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The boats of Caesars landings
#1
I was wondering if there is any conjecture on what boats, trireme, bireme or other, were used on the dramatic landing of Britain by Caesar. I have a modeling project I am putting together, with soldiers disembarking from the vessels and wading into water and I cannot seem to find the type of vessel used in this venture. I have seen a painting on the back of Peter connoly' Greece & Rome at war that inspired me to look into this further, the best thing i can find is from *shock and horror" Wikipedia "During the civil war, Caesar made use of a kind of boat he had seen used in Britain, similar to the Irish currach or Welsh coracle. He describes them thus:
[T]he keels and ribs were made of light timber, then, the rest of the hull of the ships was wrought with wicker work, and covered over with hides.[37]"
Damian Laurence Zamprogno
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#2
David Mason mentions in his book "Roman Britain and the Roman Navy" that on Caesar's first landing in Britain that 'Scaphae' which were a type of Longboat were used by order of Caesar to assist with the disembarkation of troops from the much larger and taller 'Onerariae' which had a deeper draught and had to stand some distance off shore. Caesar commandeered nearly 100 ships from the territory of the Morini to act as transports, 18 of which carried the cavalry force of 500 men and horses. They were clearly sailing ships and unsuitable for mounting a cross-Channel landing and Caesar's invasion nearly ended in disaster. However the next year the Romans used a modified form of Veneti boats supposedly personally designed by Caesar and these proved far more suitable as a troop transport. They were broader, had a lower freeboard and were powered by both oar and sail. So they could get in closer.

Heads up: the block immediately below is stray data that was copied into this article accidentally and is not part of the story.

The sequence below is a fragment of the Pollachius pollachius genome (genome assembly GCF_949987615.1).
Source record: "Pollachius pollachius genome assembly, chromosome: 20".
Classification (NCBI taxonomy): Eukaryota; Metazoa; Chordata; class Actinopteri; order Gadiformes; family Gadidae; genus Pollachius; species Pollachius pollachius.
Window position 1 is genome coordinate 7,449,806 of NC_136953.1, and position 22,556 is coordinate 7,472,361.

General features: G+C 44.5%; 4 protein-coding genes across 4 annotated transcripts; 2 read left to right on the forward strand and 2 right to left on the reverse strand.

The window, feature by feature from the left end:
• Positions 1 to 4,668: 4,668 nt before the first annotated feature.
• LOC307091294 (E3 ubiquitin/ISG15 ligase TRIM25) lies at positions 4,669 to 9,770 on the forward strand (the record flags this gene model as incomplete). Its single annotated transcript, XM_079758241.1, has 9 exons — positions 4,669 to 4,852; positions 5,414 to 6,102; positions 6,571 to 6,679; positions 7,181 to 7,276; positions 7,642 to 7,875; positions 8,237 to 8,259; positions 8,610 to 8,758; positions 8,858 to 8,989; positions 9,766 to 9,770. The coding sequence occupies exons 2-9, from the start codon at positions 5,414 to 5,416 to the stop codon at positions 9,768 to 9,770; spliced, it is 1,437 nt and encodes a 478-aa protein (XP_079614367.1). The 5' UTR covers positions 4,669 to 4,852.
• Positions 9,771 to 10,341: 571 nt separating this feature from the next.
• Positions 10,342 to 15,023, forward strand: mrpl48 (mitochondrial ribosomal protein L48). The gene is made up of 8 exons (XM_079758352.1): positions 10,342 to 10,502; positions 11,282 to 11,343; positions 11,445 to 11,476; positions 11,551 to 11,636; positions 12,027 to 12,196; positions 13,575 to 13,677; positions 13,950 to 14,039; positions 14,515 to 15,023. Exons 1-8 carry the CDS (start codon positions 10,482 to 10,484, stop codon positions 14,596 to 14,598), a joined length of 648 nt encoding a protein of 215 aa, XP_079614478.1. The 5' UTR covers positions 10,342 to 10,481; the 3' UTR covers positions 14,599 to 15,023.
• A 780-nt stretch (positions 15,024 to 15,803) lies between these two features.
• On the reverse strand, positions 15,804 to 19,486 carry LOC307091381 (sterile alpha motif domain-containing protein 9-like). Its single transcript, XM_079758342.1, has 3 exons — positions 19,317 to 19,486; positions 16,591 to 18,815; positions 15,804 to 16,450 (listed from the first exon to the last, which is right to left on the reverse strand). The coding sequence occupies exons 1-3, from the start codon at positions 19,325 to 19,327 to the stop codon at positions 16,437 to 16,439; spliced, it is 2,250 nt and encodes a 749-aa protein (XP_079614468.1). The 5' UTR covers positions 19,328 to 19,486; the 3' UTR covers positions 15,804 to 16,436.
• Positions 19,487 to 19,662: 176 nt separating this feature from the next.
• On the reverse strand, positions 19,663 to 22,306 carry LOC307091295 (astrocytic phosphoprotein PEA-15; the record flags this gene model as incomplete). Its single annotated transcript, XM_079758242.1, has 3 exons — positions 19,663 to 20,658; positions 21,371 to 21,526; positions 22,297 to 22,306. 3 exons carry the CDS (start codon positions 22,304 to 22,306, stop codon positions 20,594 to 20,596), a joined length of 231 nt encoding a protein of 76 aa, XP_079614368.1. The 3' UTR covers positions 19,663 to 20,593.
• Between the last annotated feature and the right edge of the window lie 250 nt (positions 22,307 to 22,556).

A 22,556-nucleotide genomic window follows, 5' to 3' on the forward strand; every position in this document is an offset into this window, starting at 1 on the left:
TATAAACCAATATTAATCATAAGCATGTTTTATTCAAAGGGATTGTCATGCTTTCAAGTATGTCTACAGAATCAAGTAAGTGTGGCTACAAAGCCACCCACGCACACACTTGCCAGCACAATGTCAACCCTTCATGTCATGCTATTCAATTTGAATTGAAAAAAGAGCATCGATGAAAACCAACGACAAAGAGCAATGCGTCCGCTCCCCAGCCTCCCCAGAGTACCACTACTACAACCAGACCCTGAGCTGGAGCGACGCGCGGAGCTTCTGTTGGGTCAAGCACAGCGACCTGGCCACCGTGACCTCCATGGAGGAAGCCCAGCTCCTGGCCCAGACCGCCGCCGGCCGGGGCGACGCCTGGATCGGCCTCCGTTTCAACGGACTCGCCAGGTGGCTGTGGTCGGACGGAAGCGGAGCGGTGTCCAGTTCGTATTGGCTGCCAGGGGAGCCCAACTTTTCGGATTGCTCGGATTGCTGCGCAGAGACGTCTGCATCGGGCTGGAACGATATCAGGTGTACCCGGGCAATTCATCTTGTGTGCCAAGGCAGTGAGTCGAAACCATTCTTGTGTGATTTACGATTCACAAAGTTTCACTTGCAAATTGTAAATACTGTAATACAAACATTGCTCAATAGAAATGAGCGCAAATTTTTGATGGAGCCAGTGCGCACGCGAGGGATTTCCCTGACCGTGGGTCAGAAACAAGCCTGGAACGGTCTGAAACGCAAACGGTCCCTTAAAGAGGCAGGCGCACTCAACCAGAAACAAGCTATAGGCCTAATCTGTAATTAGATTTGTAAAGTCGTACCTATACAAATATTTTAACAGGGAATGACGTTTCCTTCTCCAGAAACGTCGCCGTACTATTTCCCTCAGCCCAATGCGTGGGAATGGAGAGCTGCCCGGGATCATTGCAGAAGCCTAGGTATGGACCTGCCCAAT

Although we have no description of what Caesar's Veneti boats looked like Tacitus gives a description of ships involved in Germanicus's naval expedition from the Rhine to the Ems in AD15 where he writes
Quote:Some ships were short and broad with little poop or prow and capable of withstanding a rough sea. Some were flat-bottomed, allowing them to be run aground undamaged. Many others were equipped with a rudder each side so that the oarsmen could suddenly reverse direction and land on either side of the river. Many had decks to support catapults which could also serve to carry horses and supplies.
Unfortunately I don't have much more information than that but below is what a Onerariae was supposed to look like

[attachment=9233]ceasarnavy.jpg[/attachment]

Regards
Michael Kerr


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Michael Kerr
"You can conquer an empire from the back of a horse but you can't rule it from one"
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